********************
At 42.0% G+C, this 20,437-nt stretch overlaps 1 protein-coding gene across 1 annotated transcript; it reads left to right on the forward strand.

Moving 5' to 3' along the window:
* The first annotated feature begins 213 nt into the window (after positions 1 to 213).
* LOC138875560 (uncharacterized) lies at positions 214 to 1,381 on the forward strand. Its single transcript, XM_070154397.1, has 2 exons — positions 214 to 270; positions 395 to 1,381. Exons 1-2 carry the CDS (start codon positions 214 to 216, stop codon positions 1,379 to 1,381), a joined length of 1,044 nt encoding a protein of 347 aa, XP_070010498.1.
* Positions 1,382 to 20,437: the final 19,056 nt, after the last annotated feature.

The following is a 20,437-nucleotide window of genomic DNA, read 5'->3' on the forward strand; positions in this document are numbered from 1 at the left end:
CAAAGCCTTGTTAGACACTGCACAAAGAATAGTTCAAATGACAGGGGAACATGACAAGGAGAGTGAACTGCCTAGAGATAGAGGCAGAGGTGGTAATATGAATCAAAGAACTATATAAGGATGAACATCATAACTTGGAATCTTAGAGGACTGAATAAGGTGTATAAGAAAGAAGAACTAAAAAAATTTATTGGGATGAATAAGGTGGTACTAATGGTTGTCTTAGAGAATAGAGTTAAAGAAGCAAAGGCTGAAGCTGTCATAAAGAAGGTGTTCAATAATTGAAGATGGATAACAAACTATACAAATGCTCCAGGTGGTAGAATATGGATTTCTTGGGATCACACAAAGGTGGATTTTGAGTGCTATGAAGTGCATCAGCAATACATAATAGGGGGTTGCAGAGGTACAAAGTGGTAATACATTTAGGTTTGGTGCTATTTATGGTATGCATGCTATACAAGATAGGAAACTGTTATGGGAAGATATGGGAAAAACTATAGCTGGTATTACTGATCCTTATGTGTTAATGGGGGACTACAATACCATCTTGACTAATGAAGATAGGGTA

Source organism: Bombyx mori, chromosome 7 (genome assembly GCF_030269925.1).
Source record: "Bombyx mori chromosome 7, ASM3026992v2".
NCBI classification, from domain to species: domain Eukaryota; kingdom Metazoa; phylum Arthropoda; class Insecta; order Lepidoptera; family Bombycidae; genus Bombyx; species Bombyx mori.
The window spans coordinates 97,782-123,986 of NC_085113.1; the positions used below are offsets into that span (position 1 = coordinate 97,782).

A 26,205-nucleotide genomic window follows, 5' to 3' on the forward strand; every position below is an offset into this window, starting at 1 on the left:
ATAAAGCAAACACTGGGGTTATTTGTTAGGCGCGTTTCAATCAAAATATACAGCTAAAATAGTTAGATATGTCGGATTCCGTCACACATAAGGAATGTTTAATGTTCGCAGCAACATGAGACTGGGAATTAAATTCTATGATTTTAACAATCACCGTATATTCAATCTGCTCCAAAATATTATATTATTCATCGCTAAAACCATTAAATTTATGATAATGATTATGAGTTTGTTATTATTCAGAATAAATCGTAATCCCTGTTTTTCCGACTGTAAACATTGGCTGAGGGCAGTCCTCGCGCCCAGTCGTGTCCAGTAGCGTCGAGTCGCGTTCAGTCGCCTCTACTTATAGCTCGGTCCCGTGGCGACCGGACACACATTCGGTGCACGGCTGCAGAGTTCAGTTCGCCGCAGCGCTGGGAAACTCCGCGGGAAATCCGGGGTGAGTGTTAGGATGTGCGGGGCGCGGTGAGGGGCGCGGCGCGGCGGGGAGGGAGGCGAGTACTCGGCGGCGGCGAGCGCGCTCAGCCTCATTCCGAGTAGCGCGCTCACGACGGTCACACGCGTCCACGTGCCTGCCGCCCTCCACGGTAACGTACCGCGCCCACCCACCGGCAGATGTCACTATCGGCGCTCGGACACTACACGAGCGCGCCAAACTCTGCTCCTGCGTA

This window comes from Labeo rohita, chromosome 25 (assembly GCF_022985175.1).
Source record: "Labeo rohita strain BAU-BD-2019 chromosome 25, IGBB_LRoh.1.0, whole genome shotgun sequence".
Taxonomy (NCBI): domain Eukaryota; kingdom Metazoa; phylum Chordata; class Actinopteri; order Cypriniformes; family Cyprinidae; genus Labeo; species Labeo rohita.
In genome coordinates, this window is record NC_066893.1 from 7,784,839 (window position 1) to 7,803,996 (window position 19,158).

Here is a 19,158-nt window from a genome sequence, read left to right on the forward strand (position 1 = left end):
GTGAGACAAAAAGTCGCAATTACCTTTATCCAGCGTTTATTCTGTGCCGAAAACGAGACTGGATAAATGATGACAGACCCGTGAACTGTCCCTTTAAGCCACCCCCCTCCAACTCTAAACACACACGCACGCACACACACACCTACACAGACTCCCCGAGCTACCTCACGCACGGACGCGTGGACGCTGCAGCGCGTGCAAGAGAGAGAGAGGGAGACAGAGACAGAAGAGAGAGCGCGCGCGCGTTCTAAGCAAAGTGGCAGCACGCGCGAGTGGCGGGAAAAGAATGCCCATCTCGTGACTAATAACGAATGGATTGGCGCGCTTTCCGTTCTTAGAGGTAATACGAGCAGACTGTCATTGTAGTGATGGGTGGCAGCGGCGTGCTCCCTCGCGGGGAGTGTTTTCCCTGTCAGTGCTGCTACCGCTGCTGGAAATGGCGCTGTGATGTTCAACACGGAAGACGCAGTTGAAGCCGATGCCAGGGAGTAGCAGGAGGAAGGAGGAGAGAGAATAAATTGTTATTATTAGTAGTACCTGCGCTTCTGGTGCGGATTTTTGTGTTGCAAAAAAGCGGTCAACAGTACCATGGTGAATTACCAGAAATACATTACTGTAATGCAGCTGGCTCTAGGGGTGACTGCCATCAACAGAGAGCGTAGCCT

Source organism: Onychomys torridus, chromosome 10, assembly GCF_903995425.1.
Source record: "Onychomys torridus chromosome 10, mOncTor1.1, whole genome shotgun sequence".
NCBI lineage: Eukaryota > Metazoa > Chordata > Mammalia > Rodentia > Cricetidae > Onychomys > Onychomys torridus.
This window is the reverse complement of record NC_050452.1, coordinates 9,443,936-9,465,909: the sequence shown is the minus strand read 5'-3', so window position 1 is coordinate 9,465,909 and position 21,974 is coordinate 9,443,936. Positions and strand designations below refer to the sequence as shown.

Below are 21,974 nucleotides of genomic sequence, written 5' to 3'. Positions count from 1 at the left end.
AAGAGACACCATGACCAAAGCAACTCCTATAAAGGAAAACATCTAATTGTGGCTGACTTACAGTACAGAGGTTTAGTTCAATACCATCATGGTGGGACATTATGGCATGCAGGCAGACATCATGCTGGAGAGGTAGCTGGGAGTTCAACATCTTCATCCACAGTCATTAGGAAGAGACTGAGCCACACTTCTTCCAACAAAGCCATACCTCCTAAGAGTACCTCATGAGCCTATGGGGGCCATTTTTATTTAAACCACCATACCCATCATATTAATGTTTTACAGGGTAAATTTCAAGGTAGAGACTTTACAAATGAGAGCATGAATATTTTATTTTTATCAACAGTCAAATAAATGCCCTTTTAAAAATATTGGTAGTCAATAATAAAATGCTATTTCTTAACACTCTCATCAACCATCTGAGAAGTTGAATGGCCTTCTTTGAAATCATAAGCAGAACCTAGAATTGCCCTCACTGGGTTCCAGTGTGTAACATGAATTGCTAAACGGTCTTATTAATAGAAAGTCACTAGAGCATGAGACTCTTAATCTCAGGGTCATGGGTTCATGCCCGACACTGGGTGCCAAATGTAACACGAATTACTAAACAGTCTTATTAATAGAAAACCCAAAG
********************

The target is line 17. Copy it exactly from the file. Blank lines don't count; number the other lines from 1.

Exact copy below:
In genome coordinates, this window is record NC_066893.1 from 7,784,839 (window position 1) to 7,803,996 (window position 19,158).